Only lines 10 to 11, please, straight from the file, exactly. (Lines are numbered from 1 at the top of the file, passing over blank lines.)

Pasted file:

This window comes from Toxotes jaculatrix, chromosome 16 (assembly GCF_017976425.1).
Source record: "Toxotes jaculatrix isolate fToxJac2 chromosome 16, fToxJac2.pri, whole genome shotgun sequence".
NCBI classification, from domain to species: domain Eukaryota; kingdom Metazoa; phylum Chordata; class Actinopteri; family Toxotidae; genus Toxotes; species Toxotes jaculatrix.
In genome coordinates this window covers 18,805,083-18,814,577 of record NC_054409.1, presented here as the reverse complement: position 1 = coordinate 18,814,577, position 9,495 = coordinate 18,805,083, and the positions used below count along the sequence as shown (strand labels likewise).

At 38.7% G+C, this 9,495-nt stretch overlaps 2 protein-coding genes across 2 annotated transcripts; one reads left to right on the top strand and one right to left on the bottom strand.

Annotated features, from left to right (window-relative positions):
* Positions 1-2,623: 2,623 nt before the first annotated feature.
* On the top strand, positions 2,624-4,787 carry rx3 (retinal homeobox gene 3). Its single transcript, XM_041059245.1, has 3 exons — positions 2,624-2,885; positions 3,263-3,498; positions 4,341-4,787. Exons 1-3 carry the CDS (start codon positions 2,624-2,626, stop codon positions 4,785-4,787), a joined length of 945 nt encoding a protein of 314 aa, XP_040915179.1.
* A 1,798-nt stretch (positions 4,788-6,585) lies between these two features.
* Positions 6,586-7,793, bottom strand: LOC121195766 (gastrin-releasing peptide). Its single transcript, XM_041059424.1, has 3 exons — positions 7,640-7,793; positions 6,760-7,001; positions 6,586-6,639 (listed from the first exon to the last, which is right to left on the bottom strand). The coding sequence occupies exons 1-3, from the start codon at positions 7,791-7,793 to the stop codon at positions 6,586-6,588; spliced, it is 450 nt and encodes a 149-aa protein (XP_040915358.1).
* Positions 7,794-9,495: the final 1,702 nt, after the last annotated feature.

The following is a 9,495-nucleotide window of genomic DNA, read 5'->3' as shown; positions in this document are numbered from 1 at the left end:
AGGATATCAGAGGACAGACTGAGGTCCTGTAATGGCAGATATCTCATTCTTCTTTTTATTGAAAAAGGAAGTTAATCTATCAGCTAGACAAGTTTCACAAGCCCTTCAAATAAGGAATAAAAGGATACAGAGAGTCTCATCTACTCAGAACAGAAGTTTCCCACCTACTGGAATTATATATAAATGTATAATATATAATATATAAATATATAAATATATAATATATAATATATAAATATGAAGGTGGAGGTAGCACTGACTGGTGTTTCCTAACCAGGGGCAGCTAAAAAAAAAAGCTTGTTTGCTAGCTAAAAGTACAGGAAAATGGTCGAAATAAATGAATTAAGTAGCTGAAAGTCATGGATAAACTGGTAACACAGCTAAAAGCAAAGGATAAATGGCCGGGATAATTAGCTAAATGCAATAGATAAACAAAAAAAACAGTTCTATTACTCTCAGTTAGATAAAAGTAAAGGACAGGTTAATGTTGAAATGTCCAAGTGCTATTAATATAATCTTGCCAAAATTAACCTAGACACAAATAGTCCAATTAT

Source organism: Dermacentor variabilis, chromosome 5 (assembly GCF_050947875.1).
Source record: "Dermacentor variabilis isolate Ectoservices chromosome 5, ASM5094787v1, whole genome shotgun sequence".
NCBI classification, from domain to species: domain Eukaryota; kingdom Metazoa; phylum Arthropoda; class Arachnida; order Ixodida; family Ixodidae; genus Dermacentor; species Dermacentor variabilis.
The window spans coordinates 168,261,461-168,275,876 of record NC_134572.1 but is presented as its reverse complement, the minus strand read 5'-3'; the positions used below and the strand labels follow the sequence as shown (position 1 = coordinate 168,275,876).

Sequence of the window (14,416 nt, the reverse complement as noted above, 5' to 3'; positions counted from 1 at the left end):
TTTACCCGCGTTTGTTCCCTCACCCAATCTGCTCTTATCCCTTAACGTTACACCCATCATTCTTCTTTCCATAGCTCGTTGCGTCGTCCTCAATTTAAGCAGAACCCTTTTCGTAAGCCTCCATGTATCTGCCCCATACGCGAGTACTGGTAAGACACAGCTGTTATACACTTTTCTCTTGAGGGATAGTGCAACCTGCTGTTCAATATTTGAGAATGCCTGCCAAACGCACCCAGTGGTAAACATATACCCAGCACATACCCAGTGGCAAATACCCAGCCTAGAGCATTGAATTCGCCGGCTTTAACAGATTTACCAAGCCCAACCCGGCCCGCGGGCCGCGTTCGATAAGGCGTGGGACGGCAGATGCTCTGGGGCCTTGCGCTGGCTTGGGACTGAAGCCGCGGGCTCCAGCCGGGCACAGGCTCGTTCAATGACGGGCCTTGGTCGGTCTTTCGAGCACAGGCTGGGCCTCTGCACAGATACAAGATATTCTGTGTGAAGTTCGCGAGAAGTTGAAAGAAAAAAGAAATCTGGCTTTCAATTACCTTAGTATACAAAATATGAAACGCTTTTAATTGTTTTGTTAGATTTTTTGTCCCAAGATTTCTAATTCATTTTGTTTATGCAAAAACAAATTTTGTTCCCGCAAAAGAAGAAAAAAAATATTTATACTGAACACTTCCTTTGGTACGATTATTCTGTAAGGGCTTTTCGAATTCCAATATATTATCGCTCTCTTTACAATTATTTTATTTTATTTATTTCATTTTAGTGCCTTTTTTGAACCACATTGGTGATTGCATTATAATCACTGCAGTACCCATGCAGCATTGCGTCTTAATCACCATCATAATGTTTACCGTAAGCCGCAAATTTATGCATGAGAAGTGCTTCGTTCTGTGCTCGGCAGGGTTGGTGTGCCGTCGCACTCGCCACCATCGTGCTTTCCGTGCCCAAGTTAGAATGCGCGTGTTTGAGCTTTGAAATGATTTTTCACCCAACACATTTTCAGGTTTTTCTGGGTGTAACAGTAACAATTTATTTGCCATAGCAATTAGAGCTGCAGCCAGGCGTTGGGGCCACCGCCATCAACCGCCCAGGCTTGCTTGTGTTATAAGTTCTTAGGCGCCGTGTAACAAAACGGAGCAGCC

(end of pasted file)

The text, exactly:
* Positions 6,586-7,793, bottom strand: LOC121195766 (gastrin-releasing peptide). Its single transcript, XM_041059424.1, has 3 exons — positions 7,640-7,793; positions 6,760-7,001; positions 6,586-6,639 (listed from the first exon to the last, which is right to left on the bottom strand). The coding sequence occupies exons 1-3, from the start codon at positions 7,791-7,793 to the stop codon at positions 6,586-6,588; spliced, it is 450 nt and encodes a 149-aa protein (XP_040915358.1).
* Positions 7,794-9,495: the final 1,702 nt, after the last annotated feature.